Today, we have received donations of just over 30% of our walk dollar goal (that’s almost $69,000 and counting!!) and have 108 teams. What have you done to help?

I wanted to share the letter I sent to everyone I know. Telling our story has such an impact – have you shared your story? Do it now!

Hi, friends.

I recently joined the Board of Directors for a very important non-profit organization. The National Alliance on Mental Illness (NAMI) works diligently to fill in the gaps where insurance, medical intervention and other traditional avenues fall short in helping people with mental illnesses and their families. NAMI offers a referral line to help guide people through the confusing maze of our mental health system and much, much more.

Did you know that mental illness is on the rise in young people? That whether you realize it or not, someone you know most likely suffers from some form of debilitating mental illness? That children with depression and anxiety are 20 times more likely to commit suicide than mentally healthy teenagers?

It doesn’t have to be that way.
I envision a brighter future for Sara and others like her that struggle to survive. I want her to thrive. Society has often stigmatized those with mental illness, making it difficult to find help and services. Legislators need to hear that 1 in 6 of their constituents has suffered from a mental illness at some time in their lives. Mentally ill people are SICK, just like someone with breast cancer or diabetes. They can’t just shake it off, make it stop, get over it. They don’t just make this up to get out of responsibilities. And we all need to be part of the solution.

You Can Help.
The NAMI NW Walk is fast approaching. On Sunday, May 17th, I will be walking for Sara. My 16 year old daughter suffers from severe, sometimes debilitating anxiety. She is an amazingly bright young woman, a talented artist, she dresses like a character out of an anime cartoon and charms everyone she meets. People often tell me “She can’t be anxious – look how much fun she is when she’s with us.” But her anxiety overwhelms her at times, so much so that she cannot leave the house, she stays up all night with worries, and she stops doing the things she enjoys. She cries a lot, and her anxiety puts a huge amount of stress on our family. Even many of her close family members and friends do not understand that this is something that she can’t just “snap out of”.

So what does NAMI do?
NAMI is a grassroots organization that provides support, referrals and education. There are programs for those struggling with mental illness as well as family programs to help people like me who struggle to help a loved one (see for details). And it’s FREE. Not a penny is collected from those in need. The participation of people like you makes it possible to continue these programs. NAMI Oregon wants to add new programs centering on young people in the near future. Help me make those dreams a reality.

NAMI also is a strong voice with the Oregon legislature as well as nationally, to make sure that promises of government support, housing for those in need and services that provide long term solutions are front of mind as time goes by. When those with mental illness do not receive treatment and support, they wind up on the street, out of work, and in emergency rooms, creating a huge financial drain on societal resources. But it doesn’t have to be that way. Money is tight everywhere and most government agencies are being asked to cut budgets by as much as 30%. That means the most vulnerable people in society are likely to be affected greatly by these cuts. Mental health services are harder to find. Some people have to fight just to get medical treatment, many people can’t afford their medications, let alone counseling and other support.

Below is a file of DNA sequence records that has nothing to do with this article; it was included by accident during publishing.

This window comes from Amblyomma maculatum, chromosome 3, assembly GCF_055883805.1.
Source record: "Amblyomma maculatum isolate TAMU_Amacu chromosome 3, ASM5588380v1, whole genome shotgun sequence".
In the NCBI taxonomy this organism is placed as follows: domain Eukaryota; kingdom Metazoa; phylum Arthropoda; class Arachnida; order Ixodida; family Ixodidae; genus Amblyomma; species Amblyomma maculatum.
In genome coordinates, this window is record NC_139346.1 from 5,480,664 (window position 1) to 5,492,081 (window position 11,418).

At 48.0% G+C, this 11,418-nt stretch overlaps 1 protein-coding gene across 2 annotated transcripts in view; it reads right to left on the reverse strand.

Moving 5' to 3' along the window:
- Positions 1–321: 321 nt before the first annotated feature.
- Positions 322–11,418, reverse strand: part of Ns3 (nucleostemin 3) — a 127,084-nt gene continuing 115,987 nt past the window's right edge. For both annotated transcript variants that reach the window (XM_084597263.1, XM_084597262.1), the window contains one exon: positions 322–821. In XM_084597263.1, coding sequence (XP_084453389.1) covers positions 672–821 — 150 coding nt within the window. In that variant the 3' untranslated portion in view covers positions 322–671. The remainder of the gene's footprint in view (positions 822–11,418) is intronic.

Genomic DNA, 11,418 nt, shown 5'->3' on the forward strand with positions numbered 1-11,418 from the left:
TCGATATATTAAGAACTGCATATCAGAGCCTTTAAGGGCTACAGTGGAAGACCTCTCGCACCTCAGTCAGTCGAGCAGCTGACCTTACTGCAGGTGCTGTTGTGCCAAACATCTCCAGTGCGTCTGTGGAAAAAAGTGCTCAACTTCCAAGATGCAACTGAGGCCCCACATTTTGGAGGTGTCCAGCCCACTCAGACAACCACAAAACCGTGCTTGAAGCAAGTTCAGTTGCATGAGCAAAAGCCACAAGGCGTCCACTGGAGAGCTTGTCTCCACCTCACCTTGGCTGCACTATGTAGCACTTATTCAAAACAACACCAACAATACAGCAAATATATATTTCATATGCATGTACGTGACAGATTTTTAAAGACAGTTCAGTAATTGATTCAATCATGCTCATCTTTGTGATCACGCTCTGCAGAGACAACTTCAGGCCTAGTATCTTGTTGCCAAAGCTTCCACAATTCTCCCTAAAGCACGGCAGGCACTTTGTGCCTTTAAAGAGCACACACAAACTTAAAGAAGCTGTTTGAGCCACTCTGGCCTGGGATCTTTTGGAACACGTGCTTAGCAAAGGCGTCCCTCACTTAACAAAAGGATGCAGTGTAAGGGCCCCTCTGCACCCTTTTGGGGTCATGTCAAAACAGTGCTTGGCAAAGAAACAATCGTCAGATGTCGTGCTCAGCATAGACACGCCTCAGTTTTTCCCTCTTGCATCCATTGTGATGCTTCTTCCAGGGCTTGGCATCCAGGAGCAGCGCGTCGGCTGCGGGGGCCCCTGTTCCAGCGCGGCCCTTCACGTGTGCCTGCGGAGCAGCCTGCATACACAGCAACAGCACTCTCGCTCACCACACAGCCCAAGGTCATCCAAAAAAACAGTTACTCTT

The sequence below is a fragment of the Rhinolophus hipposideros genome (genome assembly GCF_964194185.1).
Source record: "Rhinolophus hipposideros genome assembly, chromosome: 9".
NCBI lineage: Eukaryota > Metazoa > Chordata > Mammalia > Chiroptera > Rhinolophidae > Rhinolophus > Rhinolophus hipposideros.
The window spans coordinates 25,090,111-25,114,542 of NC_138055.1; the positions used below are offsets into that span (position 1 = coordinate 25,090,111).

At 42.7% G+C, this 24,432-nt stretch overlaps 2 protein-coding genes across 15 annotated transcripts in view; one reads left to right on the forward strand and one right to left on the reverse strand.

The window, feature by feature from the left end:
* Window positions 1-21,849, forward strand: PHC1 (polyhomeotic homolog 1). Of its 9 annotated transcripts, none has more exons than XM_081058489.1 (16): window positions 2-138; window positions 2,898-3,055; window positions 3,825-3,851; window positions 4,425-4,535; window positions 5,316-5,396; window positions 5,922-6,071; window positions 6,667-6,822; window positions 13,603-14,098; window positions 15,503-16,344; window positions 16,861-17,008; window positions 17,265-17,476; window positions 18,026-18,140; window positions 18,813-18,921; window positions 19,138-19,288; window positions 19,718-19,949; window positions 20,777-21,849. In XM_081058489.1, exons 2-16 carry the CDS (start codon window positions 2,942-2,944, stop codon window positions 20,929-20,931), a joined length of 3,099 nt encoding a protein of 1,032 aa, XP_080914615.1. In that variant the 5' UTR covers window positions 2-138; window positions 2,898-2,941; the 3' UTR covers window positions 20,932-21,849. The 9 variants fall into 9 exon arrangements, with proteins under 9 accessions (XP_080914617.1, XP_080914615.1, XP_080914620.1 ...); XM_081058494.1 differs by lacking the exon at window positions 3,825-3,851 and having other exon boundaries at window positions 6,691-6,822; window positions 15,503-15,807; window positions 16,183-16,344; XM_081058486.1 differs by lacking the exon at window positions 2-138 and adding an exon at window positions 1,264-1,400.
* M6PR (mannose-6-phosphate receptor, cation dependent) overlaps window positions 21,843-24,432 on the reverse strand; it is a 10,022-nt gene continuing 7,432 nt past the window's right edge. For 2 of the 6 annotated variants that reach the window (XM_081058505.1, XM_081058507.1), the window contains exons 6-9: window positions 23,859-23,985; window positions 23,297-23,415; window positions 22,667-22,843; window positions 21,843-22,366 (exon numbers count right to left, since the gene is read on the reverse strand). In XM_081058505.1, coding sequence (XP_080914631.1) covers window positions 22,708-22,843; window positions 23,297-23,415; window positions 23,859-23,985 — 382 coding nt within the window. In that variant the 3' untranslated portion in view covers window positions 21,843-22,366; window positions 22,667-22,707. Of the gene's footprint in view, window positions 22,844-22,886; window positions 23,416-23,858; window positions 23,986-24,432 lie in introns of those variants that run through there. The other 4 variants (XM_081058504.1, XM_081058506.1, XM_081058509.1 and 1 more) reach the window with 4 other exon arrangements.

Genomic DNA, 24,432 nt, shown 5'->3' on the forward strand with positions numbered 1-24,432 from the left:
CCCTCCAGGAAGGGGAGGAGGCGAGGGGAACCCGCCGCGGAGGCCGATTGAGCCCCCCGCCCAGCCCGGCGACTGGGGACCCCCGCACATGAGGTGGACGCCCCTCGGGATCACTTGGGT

That’s where you come in.
Read Their Stories: at you will read the stories of people with mental illness and their struggles, as well as stories like mine – of people who advocate for their loved ones to help them live better lives. Check out the Why We Walk stories. These people are amazing.

Can’t afford much?
It only costs $24 to provide a workbook for a class participant. A donation of $100 helps put on a seminar for families that want to help a loved one. Even $5 helps supply educational materials that can give someone help, hope and piece of mind. Give what you can. All of the teachers and volunteers are paid absolutely nothing for their participation – every penny goes toward helping those in need. And every penny makes a difference.

My goal of $500 raised will easily be met if we all pitch in $25. That’s a weeks worth of Starbucks. Or a tank of gas. You can donate securely to my team online at:

If you’d rather send a check, please send it to:
Attn: Michelle Madison, NAMI Oregon, 3550 SE Woodward Street, Portland, OR 97202. Make it payable to NAMI Oregon and be sure to put: for Rachel Petzold’s Team, NAMIWalk somewhere in your communication so my team gets credit.

Can’t Afford to Donate?
Then walk with me and help me find others to walk, too. Or, volunteer to hand out water and sign up walkers at the event. Be a cheerleader for the large number of mentally ill and other participants that walk in our event. Last year was my first opportunity to participate in the walk and I’m excited to not only be a walker but the volunteer coordinator again this year. Yes, Rachel likes to boss people around…

Thank you for your support of me and the girl with the cat ears. And my many friends, old and new, who show me that every moment here is precious, as are the people that fill them.

Thank you – donate today!!
Rachel Chereck Petzold